The latest data from the Edinburgh Solicitors’ Property Centre (ESPC) shows the average selling price of property in the region between August and October was £270,983, up 7.9 per cent compared to last year.
The biggest rise has been seen in the Scottish Borders, where the cost of a home has jumped by more than 20 per cent to £249,373.
Properties in West Fife and Kinross saw a 14.3 per cent increase, while those in Midlothian went up by 9.5 per cent.
East Lothian and West Lothian experienced average rises of 7.5 per cent and 7.8 per cent respectively.
Edinburgh saw a hike of 6.2 per cent, with the average selling price reaching £289,510.
Homes have also been selling faster this year than last, with properties across the four regions spending an average of 18 days on the market before a sale was agreed – three days quicker than in 2019.
Homes in East Fife saw the biggest decrease in selling time, taking just 33 days compared to 55 a year ago.
The report also shows the numbers of homes put on the market rose by 44.4 per cent over the past three months, although the volume of property sales was down 5.6 per cent compared to 2019.
The average amount paid above Home Report valuations during the period grew slightly, from three per cent to 4.1 per cent.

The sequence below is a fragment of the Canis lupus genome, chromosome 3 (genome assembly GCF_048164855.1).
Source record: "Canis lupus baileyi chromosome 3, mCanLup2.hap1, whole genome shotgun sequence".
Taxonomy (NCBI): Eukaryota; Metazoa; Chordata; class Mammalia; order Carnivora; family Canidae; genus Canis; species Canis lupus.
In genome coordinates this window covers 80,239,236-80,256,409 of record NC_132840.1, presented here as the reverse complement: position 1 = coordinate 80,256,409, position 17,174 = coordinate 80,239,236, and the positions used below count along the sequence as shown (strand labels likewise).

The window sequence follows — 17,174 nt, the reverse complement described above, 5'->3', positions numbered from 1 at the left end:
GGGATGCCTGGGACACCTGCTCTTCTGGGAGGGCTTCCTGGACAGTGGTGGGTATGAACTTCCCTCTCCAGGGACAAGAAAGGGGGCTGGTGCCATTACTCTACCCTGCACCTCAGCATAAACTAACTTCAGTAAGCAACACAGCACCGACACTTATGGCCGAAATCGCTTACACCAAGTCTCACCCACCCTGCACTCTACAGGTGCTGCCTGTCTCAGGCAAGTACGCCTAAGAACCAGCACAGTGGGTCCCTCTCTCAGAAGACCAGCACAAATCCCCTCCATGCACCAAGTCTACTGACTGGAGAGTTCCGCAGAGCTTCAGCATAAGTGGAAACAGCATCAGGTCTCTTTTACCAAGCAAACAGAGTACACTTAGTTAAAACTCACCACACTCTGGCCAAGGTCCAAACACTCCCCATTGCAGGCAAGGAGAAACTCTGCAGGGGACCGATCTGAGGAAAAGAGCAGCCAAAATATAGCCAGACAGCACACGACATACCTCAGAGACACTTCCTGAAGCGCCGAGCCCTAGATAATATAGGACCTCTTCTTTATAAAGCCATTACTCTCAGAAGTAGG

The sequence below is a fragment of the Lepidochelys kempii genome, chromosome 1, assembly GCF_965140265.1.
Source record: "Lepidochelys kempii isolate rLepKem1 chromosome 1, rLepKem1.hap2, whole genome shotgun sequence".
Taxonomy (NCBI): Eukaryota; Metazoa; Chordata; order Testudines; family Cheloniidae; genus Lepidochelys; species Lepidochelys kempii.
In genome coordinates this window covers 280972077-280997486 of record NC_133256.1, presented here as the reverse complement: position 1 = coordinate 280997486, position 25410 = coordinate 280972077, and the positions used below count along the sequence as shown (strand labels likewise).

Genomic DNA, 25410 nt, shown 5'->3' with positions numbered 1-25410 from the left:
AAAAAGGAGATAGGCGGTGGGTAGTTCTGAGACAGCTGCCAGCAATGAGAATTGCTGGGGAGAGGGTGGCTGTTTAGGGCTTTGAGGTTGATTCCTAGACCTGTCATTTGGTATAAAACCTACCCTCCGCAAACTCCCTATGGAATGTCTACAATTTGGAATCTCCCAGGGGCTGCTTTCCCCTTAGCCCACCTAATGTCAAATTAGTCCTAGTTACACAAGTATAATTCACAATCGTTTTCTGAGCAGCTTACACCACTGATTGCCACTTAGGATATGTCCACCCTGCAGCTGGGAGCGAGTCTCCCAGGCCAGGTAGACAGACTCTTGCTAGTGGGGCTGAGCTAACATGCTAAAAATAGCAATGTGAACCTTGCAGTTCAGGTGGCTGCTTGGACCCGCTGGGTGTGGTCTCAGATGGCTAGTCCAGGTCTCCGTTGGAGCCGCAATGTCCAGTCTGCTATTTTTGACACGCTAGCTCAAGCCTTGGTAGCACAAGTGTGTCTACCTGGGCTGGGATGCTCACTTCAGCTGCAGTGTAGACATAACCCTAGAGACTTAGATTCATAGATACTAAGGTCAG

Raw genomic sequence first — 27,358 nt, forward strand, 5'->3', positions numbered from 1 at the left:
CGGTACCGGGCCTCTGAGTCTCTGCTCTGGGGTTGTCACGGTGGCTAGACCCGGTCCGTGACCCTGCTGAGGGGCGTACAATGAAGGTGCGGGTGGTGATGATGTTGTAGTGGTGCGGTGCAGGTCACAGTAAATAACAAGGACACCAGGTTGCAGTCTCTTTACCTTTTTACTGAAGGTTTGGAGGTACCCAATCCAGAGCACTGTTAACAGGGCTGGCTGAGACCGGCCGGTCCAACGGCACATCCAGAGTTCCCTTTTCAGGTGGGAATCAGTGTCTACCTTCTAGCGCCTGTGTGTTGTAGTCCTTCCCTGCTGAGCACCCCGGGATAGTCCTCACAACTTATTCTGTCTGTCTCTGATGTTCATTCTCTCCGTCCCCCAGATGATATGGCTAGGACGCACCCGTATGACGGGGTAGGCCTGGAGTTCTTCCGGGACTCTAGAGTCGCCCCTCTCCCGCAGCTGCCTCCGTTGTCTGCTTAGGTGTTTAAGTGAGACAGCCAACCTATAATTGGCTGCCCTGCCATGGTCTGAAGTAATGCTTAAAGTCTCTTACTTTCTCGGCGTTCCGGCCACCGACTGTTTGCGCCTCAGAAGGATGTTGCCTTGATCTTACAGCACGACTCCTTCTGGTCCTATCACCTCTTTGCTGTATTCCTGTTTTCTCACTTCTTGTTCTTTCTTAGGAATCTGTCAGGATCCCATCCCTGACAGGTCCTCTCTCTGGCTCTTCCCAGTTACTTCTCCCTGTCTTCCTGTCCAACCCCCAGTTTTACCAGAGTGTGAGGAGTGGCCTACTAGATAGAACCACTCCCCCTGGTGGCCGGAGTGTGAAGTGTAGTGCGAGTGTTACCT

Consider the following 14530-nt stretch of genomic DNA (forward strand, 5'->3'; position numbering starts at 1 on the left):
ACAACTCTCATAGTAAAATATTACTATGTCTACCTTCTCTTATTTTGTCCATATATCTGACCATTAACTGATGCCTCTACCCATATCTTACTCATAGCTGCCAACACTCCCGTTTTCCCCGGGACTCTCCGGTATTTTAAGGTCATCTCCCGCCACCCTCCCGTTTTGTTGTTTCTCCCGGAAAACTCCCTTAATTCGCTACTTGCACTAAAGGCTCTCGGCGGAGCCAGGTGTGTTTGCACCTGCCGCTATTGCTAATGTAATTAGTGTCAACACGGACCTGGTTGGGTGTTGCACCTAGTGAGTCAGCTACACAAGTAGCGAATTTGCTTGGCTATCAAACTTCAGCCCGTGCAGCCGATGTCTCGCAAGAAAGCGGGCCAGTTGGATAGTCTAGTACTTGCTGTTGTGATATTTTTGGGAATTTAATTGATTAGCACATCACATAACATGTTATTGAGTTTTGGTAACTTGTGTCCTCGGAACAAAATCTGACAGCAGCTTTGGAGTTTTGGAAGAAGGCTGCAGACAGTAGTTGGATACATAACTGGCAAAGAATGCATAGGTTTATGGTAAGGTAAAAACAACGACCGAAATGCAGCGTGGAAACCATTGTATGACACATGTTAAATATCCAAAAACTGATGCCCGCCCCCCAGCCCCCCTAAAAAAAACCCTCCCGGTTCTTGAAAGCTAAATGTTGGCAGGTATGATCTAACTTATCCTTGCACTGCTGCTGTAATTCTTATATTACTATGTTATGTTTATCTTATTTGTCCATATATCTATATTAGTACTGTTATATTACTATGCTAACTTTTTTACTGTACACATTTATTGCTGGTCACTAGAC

One-bedroom flats in the capital’s Leith Walk, Easter Road, Pilrig and Bonnington areas achieved the highest amounts above their value, with buyers paying nearly 10 per cent above the guide price.
It’s thought lifestyle changes sparked by the coronavirus pandemic are influencing current house-hunting trends.
“Over the past three months the Scottish property market has remained exceptionally busy for this time of year,” said ESPC chief executive Paul Hilton.
“We are still seeing far more houses and flats coming to market year-on-year, along with strong competition for many of those homes.
“Properties in the Borders have seen a significant jump in average selling price year-on-year, and this could be a result of lockdown restrictions and changes in daily routines encouraging people to consider a home in the country.
“However, we are still seeing high competition for homes in Edinburgh, suggesting that many people continue to recognise the benefits of city life.
“While activity is generally much higher than usual for this time of year, we are seeing some month-on-month cooling in certain activities such as viewing requests and home report downloads.
“However, this is to be expected as we approach a typically quieter time of year for the property market.”
The Scottish Government has confirmed that house moves will be permitted across all five tiers of the new protection levels, provided the necessary guidance is followed.
Mr Hilton added: “Our agents have reported that buyers and sellers are adhering to the current guidance well and staying safe while moving home.”